“Whenever you have an animal, there’s unfortunately always the risk of them dying,” Zuckerman says. And because it’s typically recommended that older adults choose adult-aged pets instead of babies or pups, the risk of a pet’s unexpected death is higher. This might trigger feelings of sadness and depression in the owner— the exact opposite of the intended purpose, Zuckerman says.
That said, even in the worst case scenario doesn’t need to be all bad: “It may be comforting for them to know that they cared for an animal at the end of its life, and it may even make them more at peace with their own mortality,” Zuckerman says.
(6) CON: Not every older adult can care for a pet 24/7
Because all older adults experience varying levels of physical and mental capabilities, it’s possible that some might not be able to care for a pet on their own. Perhaps they’re regularly in and out of the hospital, have a disability, or are simply not mobile enough to be a caregiver for an animal. While this might be frustrating for some—it’s no reason to stress.
There are several other ways in which older adults can interact with animals, including programs like pet therapy, volunteer opportunities, and the like.
Ways that older adults can interact with pets and animals
The following are various ways that older adults can have the opportunity to get involved with animals in their lives outside of normal pet ownership.
(1) Animals in your family circle or community
If older adults have family members with pets, they can bring the animals over to the home of the older adult (or vice versa) so that they have the time to interact with the animal, Zuckerman says. This allows the older adult to reap the benefits of the pet-to-owner stimuli without necessitating all the responsibilities partnered with having a pet in their individual care.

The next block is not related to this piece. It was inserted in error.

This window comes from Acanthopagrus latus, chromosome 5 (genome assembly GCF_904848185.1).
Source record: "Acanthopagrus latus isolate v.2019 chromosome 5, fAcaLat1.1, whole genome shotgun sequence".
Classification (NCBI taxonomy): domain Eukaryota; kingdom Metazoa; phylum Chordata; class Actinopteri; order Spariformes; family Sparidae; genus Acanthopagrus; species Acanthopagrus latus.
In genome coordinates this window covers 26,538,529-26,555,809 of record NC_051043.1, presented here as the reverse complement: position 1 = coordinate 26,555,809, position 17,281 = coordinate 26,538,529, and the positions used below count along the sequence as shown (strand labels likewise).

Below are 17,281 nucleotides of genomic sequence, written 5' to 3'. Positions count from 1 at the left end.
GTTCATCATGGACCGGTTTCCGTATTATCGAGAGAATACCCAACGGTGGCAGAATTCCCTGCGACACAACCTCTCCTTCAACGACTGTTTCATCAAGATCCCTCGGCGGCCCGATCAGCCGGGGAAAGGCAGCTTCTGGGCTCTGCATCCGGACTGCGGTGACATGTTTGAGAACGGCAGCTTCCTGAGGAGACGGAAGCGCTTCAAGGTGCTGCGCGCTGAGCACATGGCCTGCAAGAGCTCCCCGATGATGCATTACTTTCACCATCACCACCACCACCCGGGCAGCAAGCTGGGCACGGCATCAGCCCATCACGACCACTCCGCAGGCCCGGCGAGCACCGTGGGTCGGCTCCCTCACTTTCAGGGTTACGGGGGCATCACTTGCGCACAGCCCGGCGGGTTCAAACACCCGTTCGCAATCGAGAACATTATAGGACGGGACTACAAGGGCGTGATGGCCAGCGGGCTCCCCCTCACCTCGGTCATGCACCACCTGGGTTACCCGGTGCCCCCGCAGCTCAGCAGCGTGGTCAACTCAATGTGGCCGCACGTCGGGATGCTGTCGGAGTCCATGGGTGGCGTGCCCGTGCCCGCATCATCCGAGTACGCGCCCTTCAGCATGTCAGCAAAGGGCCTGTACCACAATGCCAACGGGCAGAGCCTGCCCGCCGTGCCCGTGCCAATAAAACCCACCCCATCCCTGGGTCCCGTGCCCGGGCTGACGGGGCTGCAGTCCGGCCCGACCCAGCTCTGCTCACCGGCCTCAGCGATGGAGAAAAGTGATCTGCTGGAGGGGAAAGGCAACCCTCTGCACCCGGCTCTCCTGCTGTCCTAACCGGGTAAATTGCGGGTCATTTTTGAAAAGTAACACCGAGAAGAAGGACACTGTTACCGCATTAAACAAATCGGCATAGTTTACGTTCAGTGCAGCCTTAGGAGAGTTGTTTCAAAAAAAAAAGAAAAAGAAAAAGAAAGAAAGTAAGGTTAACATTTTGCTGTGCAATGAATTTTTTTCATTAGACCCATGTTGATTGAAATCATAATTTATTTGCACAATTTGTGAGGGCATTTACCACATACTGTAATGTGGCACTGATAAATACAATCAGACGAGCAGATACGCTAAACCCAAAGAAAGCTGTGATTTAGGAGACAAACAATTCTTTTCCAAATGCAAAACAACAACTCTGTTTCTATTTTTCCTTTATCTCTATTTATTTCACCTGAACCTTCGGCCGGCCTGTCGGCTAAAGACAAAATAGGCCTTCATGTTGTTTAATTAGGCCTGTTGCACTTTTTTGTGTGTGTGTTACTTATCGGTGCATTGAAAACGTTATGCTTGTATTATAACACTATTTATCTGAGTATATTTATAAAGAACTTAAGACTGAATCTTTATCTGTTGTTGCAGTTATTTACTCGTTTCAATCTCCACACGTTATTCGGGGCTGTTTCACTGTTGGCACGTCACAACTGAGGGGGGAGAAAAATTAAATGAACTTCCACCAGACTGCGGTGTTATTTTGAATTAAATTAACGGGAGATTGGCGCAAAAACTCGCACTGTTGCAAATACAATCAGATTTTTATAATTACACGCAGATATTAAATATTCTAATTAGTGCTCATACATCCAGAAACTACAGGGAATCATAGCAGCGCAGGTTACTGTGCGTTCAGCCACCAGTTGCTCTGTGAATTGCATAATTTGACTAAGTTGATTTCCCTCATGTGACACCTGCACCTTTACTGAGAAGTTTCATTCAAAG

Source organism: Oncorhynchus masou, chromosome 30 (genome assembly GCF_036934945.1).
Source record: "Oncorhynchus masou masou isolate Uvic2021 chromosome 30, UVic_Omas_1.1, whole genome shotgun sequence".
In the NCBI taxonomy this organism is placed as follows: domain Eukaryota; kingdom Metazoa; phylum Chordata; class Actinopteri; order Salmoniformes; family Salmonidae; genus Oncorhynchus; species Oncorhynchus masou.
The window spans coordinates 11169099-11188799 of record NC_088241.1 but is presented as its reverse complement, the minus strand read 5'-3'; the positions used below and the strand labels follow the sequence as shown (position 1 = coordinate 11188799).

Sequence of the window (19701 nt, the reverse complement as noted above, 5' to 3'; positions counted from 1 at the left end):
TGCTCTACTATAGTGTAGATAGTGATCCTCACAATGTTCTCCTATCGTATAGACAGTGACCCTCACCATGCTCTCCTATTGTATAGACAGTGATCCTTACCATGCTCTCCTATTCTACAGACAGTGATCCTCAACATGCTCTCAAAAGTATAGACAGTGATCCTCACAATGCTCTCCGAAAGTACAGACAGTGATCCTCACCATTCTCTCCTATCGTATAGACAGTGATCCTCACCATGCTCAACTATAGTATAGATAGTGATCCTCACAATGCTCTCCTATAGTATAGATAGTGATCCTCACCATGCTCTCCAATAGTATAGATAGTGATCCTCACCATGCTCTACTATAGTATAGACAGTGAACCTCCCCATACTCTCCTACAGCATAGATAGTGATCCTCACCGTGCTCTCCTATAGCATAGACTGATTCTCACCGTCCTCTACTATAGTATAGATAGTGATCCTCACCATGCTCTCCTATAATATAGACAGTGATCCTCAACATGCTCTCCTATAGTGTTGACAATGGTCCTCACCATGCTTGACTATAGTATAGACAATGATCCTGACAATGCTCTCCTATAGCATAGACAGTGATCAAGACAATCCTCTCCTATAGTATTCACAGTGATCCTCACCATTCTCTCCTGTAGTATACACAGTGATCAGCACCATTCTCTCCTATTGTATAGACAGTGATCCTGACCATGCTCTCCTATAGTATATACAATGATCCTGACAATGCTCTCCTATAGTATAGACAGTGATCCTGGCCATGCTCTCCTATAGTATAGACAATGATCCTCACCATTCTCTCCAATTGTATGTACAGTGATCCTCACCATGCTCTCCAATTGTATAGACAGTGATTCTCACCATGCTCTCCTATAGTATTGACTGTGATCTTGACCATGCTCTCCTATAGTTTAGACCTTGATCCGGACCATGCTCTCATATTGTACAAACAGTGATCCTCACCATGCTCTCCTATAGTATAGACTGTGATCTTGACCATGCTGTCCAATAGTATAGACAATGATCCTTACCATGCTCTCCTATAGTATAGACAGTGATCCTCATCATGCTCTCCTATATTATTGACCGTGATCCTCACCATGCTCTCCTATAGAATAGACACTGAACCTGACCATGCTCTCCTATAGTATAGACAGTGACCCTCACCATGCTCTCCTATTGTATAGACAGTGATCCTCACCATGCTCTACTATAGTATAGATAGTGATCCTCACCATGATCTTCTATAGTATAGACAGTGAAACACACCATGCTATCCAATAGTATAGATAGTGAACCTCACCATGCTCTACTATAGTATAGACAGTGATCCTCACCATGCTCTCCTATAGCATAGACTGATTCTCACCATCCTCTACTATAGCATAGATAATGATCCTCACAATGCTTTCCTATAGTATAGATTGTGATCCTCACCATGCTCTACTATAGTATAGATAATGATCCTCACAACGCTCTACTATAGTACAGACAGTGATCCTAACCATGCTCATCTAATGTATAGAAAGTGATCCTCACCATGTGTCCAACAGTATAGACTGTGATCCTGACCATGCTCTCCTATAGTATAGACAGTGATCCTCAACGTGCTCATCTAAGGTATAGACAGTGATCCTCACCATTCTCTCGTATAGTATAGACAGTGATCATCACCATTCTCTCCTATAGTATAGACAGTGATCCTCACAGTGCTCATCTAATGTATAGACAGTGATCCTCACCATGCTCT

Older adults can also ask their neighbors or other community members if they can care for their pets a couple of days per week, or if they can be a designated person to care for them while the neighbors are away. “This can help give them a sense of purpose and a reason to get out of the house,” Zuckerman says, but again, it’s not the full-time responsibility of owning the pet themselves.
(2) Service dogs
“Certified pet therapy dogs undergo intensive training. They’re not aggressive or startled by loud noises,” Zuckerman says, and there are service dogs taught to help older adults be more independent and more navigable for the older adult. Their abilities include (but are not limited to): they can turn off/on lights, press door-open buttons at wheelchair accessible doors, and retrieve items the person can’t reach, and aiding in emergencies (i.e. get help if the person falls, or if the dog senses the person is about to have a seizure). Overall, the extensive training that service dogs go through to be self-sufficient and helpful might be the best case pet-ownership scenario for some older adults.
(3) Pet therapy
There are pet therapy services all over the country that organize home visits, assisted living facility programs, and hospital check-ins alike, Zuckerman says. Alliance of Therapy Dogs and Therapy Dogs International are volunteer-run organizations with outposts all over the world, for example.
Here’s how it generally works: A local volunteer will come to your home and bring a trained animal that is well-behaved and can cuddle, and perform commands during a session with an older adult. These services are typically dog-focused, but there are other popular forms of animal-assisted wellness such as equine therapy, too, which is when humans work with horses to improve their mental health, Stelter says.
(4) Volunteering at an animal shelter
Finally, there are animal shelters where older adults can offer up their time and resources. “I think volunteering at a pet shelter is integral for the older population because it gets them out of the house, around animals, and involved in their communities,” Stelter says. Older adults can check out shelters in their local area to find volunteer opportunities, and may even want to consider fostering animals on a night–to-night basis before they go to their permanent homes.
Conclusion: Consider What’s Best For You
Owning a pet while aging in place is not for everyone, but it can bring a lot of happiness and love into a person’s life. Ask your veterinarian, family members, and doctor if this is the right decision for you and your health. All in all, you can trust this: if you are able to be more involved with pets and animals, the effects can certainly be life-changing for the better.